Washington Post Staff Writer
Thursday, April 7, 2005; Page D01
BALTIMORE, April 6 -- The night already had turned sour for Daniel Cabrera by the time he entered the dugout after the second inning of an anticipated debut that had gone horribly wrong. Baltimore Orioles pitching coach Ray Miller awaited Cabrera near the steps of the dugout. Once Cabrera was inside, the old coach, who had been the pitcher's biggest supporter this spring, clutched his prodigy's arms and launched into a tutorial. Miller swung his arms and then looked into Cabrera's eyes and asked the young pitcher to look back. Cabrera listened and nodded.
"You have to blow that off," Miller told Cabrera. "You can't take away what happened."
Daniel Cabrera, the Orioles' No. 2 starter, was overwhelmed by the Athletics, yielding five runs in the second inning.
(Joe Giza -- Reuters)
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The Orioles had not expected Cabrera to fail so badly in his first outing of the season, a 9-0 loss to the Oakland Athletics on Wednesday at Oriole Park at Camden Yards. Cabrera, thrust into the number two spot in the rotation, yielded six hits and five runs in 3 1/3 innings and mostly was unimpressive, except for a fastball that topped out at 97 mph.
"It seemed like he was out of sync," Baltimore Manager Lee Mazzilli said. "Seemed like he was a little bit unraveled. I don't know why. At times it seemed like he was aiming a little bit."
It was an outing that won't alleviate concerns about the state of the Orioles' starting rotation. It was an outing that was as unremarkable as Cabrera's final outing of the 2004 season, when he yielded six runs, five hits and three walks in a loss to the Boston Red Sox on Oct. 2. At that point he was still considered part of the bottom half of the rotation. He was a novice.
Now as the team's number two starter, those types of outings aren't acceptable if the Orioles hope to compete for a playoff spot. Cabrera has been put in a position where growth must come quickly.
"I think the people just hit me, home run, base hit, everything," Cabrera said. "Sometimes you have a good game. Sometimes you have a bad game."
Perhaps it was unfair all along to expect a dazzling debut from Cabrera, who started last season with Class AA Bowie but ascended to the majors and into the Orioles' starting rotation. He had created such lofty expectations with an inspiring spring, when he led Baltimore starters with a 1.64 ERA. Scouts considered him one of the most impressive pitchers they saw all spring.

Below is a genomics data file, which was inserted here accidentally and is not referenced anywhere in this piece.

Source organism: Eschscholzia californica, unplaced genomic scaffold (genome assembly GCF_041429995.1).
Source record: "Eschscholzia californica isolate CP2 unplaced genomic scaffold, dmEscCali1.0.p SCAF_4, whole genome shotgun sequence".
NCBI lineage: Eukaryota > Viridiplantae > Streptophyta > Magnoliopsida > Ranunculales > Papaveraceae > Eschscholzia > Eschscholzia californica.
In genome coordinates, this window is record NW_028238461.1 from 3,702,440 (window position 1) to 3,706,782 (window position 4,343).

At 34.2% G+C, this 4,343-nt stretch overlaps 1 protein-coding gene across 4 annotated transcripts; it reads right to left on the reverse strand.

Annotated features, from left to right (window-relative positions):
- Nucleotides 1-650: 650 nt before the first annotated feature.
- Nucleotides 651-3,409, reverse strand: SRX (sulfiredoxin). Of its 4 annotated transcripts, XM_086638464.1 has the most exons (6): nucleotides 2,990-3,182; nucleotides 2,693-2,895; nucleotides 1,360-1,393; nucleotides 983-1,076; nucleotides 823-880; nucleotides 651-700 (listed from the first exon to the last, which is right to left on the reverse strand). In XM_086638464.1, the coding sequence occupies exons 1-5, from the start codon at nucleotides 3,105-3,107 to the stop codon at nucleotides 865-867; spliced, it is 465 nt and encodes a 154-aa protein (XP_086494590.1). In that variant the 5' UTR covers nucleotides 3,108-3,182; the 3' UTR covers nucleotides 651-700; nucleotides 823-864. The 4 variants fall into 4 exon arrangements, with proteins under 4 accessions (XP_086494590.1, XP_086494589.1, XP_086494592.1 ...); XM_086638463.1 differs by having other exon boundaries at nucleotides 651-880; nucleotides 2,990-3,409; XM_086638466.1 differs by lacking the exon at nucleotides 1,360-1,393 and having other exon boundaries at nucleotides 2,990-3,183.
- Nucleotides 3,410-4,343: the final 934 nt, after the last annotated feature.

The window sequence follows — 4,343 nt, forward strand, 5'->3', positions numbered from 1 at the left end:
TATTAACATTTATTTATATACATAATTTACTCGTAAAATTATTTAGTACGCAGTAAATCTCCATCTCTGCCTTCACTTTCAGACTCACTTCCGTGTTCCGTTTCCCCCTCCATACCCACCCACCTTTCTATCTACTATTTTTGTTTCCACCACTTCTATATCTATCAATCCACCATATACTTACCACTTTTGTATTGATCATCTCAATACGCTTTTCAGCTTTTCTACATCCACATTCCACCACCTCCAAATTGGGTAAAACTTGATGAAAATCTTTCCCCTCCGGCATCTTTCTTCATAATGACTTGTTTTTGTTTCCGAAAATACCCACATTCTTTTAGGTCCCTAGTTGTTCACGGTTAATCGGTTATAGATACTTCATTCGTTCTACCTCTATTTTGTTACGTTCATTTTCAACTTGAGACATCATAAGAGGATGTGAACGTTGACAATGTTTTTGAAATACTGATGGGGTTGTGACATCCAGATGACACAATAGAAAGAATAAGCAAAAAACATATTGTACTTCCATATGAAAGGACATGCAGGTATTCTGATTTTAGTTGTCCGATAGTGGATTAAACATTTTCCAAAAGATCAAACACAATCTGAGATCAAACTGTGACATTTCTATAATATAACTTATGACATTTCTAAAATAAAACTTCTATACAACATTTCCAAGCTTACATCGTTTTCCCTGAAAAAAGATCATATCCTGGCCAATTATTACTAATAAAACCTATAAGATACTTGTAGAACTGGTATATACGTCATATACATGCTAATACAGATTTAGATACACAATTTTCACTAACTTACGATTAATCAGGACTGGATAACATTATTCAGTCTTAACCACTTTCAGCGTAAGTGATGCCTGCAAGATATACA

He had command and poise, both of which abandoned him in a five-run second inning. Cabrera hit a batter and walked another in the inning and allowed a two-run home run to Eric Chavez.
Two batters later, Cabrera struck Scott Hatteberg on the right shoulder with a fastball. Hatteberg, as he walked to first base, shouted at Cabrera.
The young pitcher simply glared back. The umpire warned both benches. Cabrera seemingly had completely lost control.
"I've got no problems getting hit," Hatteberg said. "It was pointless. In my estimation it was on purpose."
Cabrera declined to talk about the pitch. His disappointing outing ended in the fourth after he yielded a single to Mark Kotsay. He was replaced by John Parrish.
The Orioles appeared to have caught a break when Oakland's number two starter, Rich Harden, considered perhaps the best young pitcher in baseball by many, was scratched because of a blister on his pitching hand. In his place was Kirk Saarloos, a lightly regarded soft tosser, who allowed just one hit in six innings. The Orioles swung past his change-up, looked past his slider and were late on his 87-mph fastball. The biggest problem was that nobody knew much about Saarloos. The Orioles lineup had a combined 16 at-bats against him.
"We didn't have a lot of time to get video on the guy," left fielder Larry Bigbie said. "We didn't have anything on him. No film."
Perhaps the Orioles never really had a chance anyway after Cabrera's failed start. After being taken out of the game in the fourth, Mazzilli offered a few words of consolation for Cabrera.
"You're a good pitcher and this happens," Mazzilli told Cabrera. "Sometimes, you have to go through that."